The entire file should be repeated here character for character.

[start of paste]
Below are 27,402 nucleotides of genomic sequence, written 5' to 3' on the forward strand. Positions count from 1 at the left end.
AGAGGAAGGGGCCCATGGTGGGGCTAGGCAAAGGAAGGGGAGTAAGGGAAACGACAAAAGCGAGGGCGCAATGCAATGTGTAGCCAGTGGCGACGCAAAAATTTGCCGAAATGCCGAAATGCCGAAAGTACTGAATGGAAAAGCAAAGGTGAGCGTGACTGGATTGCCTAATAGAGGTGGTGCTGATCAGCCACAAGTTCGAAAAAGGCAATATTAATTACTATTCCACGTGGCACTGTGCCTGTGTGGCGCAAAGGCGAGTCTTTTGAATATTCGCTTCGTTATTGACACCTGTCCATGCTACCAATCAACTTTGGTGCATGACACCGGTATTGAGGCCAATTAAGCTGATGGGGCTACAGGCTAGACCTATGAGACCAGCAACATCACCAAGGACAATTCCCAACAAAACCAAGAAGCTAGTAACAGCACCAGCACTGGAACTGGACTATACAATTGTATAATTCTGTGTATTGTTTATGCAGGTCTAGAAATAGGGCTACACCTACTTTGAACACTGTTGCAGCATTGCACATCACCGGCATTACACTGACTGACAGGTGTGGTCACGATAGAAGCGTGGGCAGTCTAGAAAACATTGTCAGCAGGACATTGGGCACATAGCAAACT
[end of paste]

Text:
Below are 27,402 nucleotides of genomic sequence, written 5' to 3' on the forward strand. Positions count from 1 at the left end.
AGAGGAAGGGGCCCATGGTGGGGCTAGGCAAAGGAAGGGGAGTAAGGGAAACGACAAAAGCGAGGGCGCAATGCAATGTGTAGCCAGTGGCGACGCAAAAATTTGCCGAAATGCCGAAATGCCGAAAGTACTGAATGGAAAAGCAAAGGTGAGCGTGACTGGATTGCCTAATAGAGGTGGTGCTGATCAGCCACAAGTTCGAAAAAGGCAATATTAATTACTATTCCACGTGGCACTGTGCCTGTGTGGCGCAAAGGCGAGTCTTTTGAATATTCGCTTCGTTATTGACACCTGTCCATGCTACCAATCAACTTTGGTGCATGACACCGGTATTGAGGCCAATTAAGCTGATGGGGCTACAGGCTAGACCTATGAGACCAGCAACATCACCAAGGACAATTCCCAACAAAACCAAGAAGCTAGTAACAGCACCAGCACTGGAACTGGACTATACAATTGTATAATTCTGTGTATTGTTTATGCAGGTCTAGAAATAGGGCTACACCTACTTTGAACACTGTTGCAGCATTGCACATCACCGGCATTACACTGACTGACAGGTGTGGTCACGATAGAAGCGTGGGCAGTCTAGAAAACATTGTCAGCAGGACATTGGGCACATAGCAAACT